As some Montana motorcyclists may know, demographics have changed since 2003 in terms of the age of riders and the number of fatal and nonfatal injuries. In 2012, 8.5 million motorcycles were on the road around the country. Risks include the lack of visibility a motorcycle has in comparison to passenger vehicles, alcohol use and speed.
Overall, the number of fatal crashes in 2013 was lower by 318 from the previous year, and there were approximately 5,000 fewer injury crashes. The number of motorcyclists 40 years or older who died due to accident-related injuries increased from 46 percent in 2003 to 56 percent in 2012. In addition, 43 percent of fatal crashes in 2012 involved riders whose BAC level was above .08 percent, and riders between the ages of 40 and 44 had the greatest incidence of fatalities involving alcohol.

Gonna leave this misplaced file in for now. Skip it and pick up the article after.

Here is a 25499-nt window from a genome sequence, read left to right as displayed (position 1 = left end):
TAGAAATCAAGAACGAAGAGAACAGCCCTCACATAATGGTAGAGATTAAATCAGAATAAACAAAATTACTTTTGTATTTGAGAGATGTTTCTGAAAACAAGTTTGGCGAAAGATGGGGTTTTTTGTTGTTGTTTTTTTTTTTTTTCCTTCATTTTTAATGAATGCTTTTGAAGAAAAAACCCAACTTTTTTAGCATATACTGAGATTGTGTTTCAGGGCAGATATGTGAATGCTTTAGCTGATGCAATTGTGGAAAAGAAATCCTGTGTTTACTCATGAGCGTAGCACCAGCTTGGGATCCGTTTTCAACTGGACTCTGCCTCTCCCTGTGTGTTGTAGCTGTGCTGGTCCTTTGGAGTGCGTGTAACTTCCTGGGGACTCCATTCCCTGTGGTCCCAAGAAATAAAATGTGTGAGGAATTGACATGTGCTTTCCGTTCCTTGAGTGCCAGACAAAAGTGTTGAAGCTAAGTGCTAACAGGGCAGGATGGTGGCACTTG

Younger riders under 30 often choose super sports bikes or lightweight motorcycles designed for racing but adapted for road use. Such bikes are able to reach 190 mph and rider fatalities are four times greater than in other types. Older riders favor touring bikes. Speed is an issue in 56 percent of crashes involving sports models as opposed to 22 percent of touring bikes. The Motorcycle Safety Foundation offers courses that emphasize training and education in safety issues affecting motorcyclists. It has urged states to include skills and safety as a greater part of licensing tests, and some states offer insurance discounts for riders who take safety courses.
Motorcycle accidents due to a rider's lack of protection may result in serious injuries requiring medical treatment and cause the rider to lose time at work. Consulting an attorney may help alleviate that burden by filing a personal injury suit if after reviewing accident data it is determined that another motorist was at fault.
Source: Insurance Information Institute, "Motorcycle Crashes", February 2015